The dorky interests that are keeping you from getting dates will make you popular in college (and will totally get you dates).
During the two years of torment, I had two escapes: books and music. My taste in music was unconventional at the time (I liked metal, which was considered dirtbag music) as was the concept of reading for pleasure. My friends didn't understand how I could spend the entire lunch period with my nose in a book. I couldn't understand their conversation over which Corey was hotter (I'm old, yes). And oh god, the sci-fi. Nothing was a bigger bully magnet than a sci-fi or fantasy novel in the hands of a bespectacled bird girl with greasy hair.
But in college, and well into my adult years, my group of friends was an eclectic mix of computer geeks, art snobs, theater geeks, Dungeons and Dragons players, Star Wars and Star Trek fans, movie buffs, and lit nerds. And we were many. Almost too many. I was forced out of my naturally introverted state and began a whirlwind life of hanging out with people who shared my interests. Interestingly enough, some of them turned out to be the very people I avoided in high school because I had mislabled them as mean because they were part of the popular cliques. People change when given a modicum of freedom.

Finally, the tools that make bullying easier today can be used to protect yourself.
Cell phones, the internet, Facebook, you see these pop up a lot in articles about bullying. Cyberbullying is so widespread that it makes me sick. But the one thing that bullys tend to forget is that there is no such thing as anonymous on the internet. Report them. Cell phones are another major player. If I had access to a cell phone on that day in seventh grade when two girls followed me home and made good on their threat to beat me with a pipe they found on the sidewalk, they would have been in juvenile hall because I would have called the police. No one has the right to physically or emotionally harm you. Tell someone. If they don't listen, tell someone else. If they won't listen, get the authorities involved.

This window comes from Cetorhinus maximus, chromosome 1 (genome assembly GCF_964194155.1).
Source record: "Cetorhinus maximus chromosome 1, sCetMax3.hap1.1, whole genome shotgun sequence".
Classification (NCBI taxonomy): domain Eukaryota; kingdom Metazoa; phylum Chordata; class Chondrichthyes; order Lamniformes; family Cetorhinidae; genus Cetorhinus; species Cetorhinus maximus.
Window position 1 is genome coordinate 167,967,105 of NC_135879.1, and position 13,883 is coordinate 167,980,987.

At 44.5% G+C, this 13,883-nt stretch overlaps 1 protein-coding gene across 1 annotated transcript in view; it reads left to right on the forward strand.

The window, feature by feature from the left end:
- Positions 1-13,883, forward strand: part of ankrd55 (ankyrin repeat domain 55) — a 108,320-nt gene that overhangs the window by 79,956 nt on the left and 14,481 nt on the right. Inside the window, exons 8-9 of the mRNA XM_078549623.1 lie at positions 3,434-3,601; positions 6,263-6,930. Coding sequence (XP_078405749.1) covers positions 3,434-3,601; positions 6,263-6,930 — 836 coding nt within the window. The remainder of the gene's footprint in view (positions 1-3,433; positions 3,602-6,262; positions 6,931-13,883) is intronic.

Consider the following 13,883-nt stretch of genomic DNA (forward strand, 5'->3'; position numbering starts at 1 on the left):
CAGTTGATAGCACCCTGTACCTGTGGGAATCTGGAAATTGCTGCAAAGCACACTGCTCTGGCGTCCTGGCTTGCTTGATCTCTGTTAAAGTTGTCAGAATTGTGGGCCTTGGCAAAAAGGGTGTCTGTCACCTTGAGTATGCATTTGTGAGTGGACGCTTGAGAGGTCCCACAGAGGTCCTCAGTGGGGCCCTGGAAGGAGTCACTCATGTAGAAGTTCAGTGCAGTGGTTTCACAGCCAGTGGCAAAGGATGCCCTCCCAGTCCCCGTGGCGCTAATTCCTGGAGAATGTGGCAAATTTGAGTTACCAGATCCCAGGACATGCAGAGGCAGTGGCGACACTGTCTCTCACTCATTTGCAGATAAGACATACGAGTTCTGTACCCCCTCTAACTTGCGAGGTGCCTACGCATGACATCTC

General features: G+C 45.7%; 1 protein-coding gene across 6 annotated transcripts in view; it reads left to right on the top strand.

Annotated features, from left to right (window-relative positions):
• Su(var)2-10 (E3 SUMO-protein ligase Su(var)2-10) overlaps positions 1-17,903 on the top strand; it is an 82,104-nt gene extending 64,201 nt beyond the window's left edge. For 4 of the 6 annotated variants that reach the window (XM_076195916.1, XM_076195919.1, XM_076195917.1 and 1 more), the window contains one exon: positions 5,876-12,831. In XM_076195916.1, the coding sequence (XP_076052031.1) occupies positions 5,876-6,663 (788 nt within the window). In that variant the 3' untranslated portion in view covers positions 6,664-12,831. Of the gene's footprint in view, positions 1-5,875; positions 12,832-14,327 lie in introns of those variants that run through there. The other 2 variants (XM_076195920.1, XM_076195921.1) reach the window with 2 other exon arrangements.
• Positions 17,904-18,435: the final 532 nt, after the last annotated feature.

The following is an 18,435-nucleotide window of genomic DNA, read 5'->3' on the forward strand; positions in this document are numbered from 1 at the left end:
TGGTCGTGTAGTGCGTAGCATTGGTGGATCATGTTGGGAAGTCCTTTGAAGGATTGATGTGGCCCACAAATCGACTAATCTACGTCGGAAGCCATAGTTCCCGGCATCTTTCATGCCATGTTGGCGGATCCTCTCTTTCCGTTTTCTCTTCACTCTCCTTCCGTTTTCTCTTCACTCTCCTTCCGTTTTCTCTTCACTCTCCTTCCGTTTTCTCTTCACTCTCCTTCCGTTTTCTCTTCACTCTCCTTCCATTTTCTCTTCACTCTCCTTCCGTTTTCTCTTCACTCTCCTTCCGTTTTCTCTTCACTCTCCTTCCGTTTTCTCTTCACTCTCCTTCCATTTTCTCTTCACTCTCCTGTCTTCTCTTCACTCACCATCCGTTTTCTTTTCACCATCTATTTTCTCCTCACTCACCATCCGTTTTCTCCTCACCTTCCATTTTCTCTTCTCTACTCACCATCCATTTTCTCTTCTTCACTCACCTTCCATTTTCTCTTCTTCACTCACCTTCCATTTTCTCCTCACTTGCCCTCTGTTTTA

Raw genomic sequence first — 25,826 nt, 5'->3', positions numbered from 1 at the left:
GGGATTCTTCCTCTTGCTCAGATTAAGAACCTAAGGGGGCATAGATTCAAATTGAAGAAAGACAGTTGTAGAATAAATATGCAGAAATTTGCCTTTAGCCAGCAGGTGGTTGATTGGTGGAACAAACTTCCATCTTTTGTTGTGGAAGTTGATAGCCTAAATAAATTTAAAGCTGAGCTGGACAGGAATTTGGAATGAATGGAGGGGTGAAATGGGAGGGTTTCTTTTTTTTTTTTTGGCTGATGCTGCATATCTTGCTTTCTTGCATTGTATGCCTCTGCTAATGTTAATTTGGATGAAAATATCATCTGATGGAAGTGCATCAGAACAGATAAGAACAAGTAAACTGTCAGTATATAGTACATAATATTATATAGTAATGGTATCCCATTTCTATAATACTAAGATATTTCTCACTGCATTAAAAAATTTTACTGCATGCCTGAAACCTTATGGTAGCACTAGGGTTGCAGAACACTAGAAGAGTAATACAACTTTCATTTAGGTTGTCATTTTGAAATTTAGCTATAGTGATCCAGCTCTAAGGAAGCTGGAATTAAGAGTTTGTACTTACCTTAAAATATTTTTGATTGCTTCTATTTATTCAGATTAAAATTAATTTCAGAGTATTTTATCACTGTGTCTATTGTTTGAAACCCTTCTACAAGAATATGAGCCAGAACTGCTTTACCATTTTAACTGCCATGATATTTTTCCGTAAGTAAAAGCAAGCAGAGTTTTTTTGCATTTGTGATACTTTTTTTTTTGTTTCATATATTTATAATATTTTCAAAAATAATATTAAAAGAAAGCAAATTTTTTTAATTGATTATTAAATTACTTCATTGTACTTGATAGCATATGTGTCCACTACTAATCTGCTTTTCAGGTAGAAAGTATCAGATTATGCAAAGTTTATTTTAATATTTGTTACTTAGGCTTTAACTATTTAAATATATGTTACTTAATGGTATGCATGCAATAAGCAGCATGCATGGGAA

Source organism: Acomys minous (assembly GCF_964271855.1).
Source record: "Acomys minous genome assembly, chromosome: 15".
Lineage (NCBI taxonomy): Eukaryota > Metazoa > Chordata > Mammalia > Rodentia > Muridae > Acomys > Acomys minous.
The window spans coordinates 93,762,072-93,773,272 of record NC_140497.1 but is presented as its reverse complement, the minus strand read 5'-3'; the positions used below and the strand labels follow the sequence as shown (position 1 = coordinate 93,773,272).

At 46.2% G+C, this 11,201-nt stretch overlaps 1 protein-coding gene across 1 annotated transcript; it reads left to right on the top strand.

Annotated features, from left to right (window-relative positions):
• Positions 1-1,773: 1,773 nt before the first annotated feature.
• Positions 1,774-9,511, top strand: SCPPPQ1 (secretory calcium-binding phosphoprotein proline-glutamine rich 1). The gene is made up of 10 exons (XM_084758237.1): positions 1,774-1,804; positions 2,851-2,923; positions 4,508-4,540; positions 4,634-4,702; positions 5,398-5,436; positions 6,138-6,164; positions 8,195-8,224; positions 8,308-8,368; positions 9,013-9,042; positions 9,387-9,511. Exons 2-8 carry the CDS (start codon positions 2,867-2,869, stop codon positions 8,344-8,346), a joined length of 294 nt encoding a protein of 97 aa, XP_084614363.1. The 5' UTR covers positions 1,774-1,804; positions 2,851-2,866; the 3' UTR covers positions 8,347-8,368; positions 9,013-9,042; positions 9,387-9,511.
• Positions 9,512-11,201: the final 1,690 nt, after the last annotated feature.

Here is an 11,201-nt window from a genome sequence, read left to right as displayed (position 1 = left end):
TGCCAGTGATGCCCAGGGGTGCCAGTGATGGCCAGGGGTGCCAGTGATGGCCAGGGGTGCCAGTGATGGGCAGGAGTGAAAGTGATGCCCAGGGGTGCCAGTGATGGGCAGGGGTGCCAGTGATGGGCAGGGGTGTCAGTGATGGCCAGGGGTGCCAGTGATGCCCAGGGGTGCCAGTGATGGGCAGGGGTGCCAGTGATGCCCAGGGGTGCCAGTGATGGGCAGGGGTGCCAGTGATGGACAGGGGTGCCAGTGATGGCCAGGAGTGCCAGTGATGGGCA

I'm not going to lie, the only thing that kept me alive during those two years of hell was the knowledge that someday I'd be away from it all.
And I am.
I'm a lot older now (thirty eight isn't actually very old, but to a teenager...) and a hell of a lot happier. Yes, I have to deal with the normal bull crap of the adult world, but if something really really sucks, like a bad job or financial stress, I have options. And you will too.
It really does get a lot better. It may not have seemed like it then, but two bad years were just a drop in the bucket. Looking back, I barely remember them, whereas there have been so many moments since that I'll cherish for the rest of my life.
You will have them as well.



  2. They beat you with a pipe? Wow. I'm glad you persevered.

    You're right about everything.

  3. I got lucky in that they only went for my legs. I think they realized what they did though, because later they apologized and not because I had told anyone of authority who would have made them. I think they saw me limping around school and something clicked. Sadly, not all kids have the same moment of clarity.